Extending down through the cover 40 and into the filter media 52 is a lance 58 connected at its inlet side to an inert gas source 60, such as argon or nitrogen, for bubbling inert gas into the filter media 52. When the molten metal is passed through the filter media 52, any undesirable inclusions such as oxides, are trapped and filtered from the metal before it enters the casting chamber 46. Further, when casting molten aluminum metal, the filter media 52 and inert gas together filter out any hydrogen gas dissolved in the aluminum (which has a natural affinity for hydrogen) before the aluminum enters the casting chamber 46. The scavenged hydrogen attaches to the argon bubbles introduced into the filter media 52 and then rises to the surface of the melt with the argon bubbles to prevent the hydrogen from contaminating the molten metal in the casting chamber 46. Hydrogen is an undesirable component when casting aluminum since its affinity for hydrogen decreases with cooling causing the hydrogen to come out of solution in the form of bubbles during solidification and thereby produce undesirable porosity defects in the resultant cast article.

The molten metal 16 is maintained at a substantially constant level in the casting chamber 46 with there being an enclosed air space 62 between the upper surface of the metal 16 and the cover 40 overlying the chamber 46. Extending through the cover 40 and into the air space 62 is another lance 64 coupled to the same or different inert gas source 60. The lance 64 directs a positive flow of the inert gas (e.g., argon or nitrogen) into the air space 62 and purges the space 62 of any external atmospheric gases which would otherwise react with and recontaminate the metal in the casting chamber 46 with oxide inclusions and hydrogen. The inert gas thus provides an inert, nonreactive atmosphere to the filtered and degassed metal to protect it against recontamination from the external atmosphere. It is insufficient, however, for applying enough pressure to the metal in the chamber 46 to cause the metal to be delivered into the mold 12. There is essentially no differential pressure between the casting chamber 46 and the mold cavity 24 but for the positive flow of purging gas into the chamber 46 (less than 1 psi). The cover 40 does not seal the chamber 46 air tight but rather enables contaminating atmospheric gases to escape from the chamber 46 through the cover 40 and enables a positive flow of purging gas to be maintained without excessively pressuring the chamber 46.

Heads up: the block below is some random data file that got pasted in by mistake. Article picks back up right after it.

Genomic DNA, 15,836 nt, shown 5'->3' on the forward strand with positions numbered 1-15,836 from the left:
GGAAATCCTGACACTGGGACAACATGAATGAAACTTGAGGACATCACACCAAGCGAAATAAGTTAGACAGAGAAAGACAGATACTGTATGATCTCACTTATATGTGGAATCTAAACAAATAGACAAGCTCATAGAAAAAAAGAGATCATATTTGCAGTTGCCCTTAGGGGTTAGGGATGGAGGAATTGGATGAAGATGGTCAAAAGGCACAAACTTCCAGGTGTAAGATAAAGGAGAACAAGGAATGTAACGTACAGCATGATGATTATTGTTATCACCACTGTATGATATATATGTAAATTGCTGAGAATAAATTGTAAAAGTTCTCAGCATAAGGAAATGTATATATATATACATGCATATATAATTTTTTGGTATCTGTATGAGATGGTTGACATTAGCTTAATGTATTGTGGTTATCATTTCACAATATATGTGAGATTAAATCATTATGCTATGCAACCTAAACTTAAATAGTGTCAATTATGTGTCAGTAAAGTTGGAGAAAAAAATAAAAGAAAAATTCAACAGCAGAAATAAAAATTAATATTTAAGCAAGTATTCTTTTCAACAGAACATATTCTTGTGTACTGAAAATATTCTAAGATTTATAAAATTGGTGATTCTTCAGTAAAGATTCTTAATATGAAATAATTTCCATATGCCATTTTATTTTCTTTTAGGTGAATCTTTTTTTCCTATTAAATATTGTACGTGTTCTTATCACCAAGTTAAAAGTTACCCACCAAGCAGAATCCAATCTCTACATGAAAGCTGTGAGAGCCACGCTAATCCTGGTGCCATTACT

Pump means, and preferably an electromagnetic pump 66, is immersed in the metal contained in the casting chamber 46 of the crucible furnace 14 and is responsive to an input voltage applied thereto for pumping the molten metal 16 against gravity from the furnace 14 into the cavity 24 of the mold 12 through the bottom feed gates 28 thereof. The pump 66 has a refractory housing 68 defining a vertical channel 70 extending internally therethrough between a bottom inlet and a top outlet thereof. An electromagnet 72 is supported within the housing 68 and is responsive to the applied voltage for applying electromagnetic energy to the molten metal contained in the vertical channel 70 to force it upwardly according to the right hand motor rule. A ceramic porous filter 74 covers the inlet of the pump 66 and further filters any oxide inclusions from the metal before delivery into the mold 12. The electromagnetic pump 66 may be of any type, such as model PG-450 commercially available from CMI Novacast, Inc., 190 Kelly Street, Elk Groove Village, IL 60007.

The bottom inlets 28 of the mold 12 are coupled to the outlet of the electromagnetic pump 66 by a heated vertical delivery system comprising a heated refractory feed tube 76 and a heated distribution vessel 78. The distribution vessel 78 is supported above the crucible furnace 14 on support surface 84 and has heated refractory walls defining a holding chamber 82 therein. The holding chamber 82 is of appreciably less volume capacity than either the crucible furnace 14 or the metal supply furnace 48.

The feed tube 76 is connected at its bottom end to the outlet of the pump 66 and from there extends vertically upwardly and is coupled to a single bottom inlet 86 of the distribution vessel 78 for establishing fluid communication between the distribution vessel 78 and the casting chamber 46.